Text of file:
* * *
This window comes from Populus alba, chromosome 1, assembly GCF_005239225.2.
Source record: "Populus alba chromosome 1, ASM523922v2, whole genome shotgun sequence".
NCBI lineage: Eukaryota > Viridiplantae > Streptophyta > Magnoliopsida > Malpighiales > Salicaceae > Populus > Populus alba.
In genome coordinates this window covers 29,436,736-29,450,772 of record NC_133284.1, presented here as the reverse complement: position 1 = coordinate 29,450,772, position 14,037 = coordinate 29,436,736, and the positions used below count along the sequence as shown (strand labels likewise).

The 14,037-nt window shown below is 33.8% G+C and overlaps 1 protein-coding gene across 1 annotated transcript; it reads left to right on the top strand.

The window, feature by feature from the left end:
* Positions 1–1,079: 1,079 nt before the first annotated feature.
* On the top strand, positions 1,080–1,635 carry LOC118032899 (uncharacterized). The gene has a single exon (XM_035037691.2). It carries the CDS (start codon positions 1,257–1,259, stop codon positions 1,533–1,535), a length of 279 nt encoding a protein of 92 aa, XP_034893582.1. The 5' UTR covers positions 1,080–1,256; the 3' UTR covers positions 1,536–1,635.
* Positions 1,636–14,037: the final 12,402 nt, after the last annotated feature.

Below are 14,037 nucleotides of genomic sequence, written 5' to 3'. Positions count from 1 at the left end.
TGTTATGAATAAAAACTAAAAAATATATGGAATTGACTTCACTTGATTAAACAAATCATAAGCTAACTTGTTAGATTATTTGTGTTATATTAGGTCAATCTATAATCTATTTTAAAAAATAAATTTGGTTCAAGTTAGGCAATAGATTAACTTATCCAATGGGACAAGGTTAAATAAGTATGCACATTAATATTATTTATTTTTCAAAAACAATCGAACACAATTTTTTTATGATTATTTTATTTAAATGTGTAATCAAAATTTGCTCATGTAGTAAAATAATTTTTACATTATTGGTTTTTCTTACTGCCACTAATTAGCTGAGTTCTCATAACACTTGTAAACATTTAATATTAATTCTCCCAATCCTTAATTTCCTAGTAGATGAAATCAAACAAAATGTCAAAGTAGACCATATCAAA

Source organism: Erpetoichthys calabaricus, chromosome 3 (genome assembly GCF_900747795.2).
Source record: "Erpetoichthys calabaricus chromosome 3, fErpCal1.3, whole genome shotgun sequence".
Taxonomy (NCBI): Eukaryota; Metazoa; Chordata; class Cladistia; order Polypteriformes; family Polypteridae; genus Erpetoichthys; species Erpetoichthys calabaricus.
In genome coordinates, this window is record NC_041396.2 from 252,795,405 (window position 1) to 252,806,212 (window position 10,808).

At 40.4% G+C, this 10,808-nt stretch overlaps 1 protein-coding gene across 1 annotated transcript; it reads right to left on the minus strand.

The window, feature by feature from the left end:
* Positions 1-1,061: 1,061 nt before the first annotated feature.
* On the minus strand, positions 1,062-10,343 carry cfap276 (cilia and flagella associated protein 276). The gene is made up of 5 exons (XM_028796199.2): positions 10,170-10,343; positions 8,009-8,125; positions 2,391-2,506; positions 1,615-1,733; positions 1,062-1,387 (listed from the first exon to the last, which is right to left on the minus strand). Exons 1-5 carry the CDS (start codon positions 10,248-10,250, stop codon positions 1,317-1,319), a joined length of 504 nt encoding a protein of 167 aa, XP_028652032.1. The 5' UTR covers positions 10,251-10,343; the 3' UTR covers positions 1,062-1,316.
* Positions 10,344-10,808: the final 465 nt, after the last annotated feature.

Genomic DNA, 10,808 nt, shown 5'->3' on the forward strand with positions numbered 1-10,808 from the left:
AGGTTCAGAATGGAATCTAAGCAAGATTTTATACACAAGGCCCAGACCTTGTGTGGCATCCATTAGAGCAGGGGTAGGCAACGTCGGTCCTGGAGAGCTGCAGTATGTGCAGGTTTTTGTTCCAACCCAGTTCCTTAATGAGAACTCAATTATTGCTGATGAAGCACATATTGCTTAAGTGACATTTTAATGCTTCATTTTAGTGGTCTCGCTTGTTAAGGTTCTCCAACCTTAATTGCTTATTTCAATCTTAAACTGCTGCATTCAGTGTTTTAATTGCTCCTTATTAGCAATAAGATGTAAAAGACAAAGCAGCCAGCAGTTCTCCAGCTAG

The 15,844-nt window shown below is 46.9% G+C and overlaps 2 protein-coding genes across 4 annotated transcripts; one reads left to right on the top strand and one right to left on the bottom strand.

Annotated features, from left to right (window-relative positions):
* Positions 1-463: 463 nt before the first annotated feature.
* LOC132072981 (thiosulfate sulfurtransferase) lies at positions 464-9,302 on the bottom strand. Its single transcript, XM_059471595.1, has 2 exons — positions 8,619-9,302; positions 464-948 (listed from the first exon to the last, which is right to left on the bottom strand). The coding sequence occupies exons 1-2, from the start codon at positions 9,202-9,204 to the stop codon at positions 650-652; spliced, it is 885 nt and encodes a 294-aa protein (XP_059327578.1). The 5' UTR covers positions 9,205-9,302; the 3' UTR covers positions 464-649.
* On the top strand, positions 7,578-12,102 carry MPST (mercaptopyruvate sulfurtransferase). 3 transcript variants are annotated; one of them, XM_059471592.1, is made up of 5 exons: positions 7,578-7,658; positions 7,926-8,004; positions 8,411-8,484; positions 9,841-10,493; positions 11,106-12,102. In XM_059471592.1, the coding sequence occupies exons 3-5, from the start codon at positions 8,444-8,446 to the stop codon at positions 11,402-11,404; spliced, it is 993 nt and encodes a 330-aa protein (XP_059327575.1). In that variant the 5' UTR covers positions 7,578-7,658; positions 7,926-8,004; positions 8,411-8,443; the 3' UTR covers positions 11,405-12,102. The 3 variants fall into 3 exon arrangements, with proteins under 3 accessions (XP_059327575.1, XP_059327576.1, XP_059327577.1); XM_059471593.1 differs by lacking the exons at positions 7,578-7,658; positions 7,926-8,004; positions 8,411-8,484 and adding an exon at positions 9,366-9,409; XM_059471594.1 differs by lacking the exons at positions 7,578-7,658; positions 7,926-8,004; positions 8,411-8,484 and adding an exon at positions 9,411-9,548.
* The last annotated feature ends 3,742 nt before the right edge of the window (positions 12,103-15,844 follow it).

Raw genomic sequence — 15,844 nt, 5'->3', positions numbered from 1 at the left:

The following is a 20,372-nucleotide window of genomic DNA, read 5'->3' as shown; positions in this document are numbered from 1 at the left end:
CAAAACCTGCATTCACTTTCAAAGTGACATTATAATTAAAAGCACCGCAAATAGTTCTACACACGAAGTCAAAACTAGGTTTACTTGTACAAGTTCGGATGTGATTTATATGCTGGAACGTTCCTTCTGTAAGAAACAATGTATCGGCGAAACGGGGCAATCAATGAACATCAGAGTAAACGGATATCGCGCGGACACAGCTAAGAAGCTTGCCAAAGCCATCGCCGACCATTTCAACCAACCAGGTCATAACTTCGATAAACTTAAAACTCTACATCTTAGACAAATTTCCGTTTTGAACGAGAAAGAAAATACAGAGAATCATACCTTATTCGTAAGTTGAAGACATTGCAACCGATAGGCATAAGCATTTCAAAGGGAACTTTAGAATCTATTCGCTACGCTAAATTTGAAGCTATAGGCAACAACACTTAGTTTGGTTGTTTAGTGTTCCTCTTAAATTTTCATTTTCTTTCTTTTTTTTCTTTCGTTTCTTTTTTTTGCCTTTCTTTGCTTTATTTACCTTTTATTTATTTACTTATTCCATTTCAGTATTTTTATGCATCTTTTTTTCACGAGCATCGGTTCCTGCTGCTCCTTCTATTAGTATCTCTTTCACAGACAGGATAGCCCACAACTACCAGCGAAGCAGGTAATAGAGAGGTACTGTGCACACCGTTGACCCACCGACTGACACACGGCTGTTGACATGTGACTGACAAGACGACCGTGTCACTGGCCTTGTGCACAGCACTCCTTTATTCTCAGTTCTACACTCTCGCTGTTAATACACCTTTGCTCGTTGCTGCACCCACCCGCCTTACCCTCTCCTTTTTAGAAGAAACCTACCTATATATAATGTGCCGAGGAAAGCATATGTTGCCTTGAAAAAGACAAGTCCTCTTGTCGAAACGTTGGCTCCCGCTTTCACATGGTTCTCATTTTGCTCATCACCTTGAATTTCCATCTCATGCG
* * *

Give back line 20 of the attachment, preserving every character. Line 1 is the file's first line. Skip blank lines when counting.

* Positions 10,344-10,808: the final 465 nt, after the last annotated feature.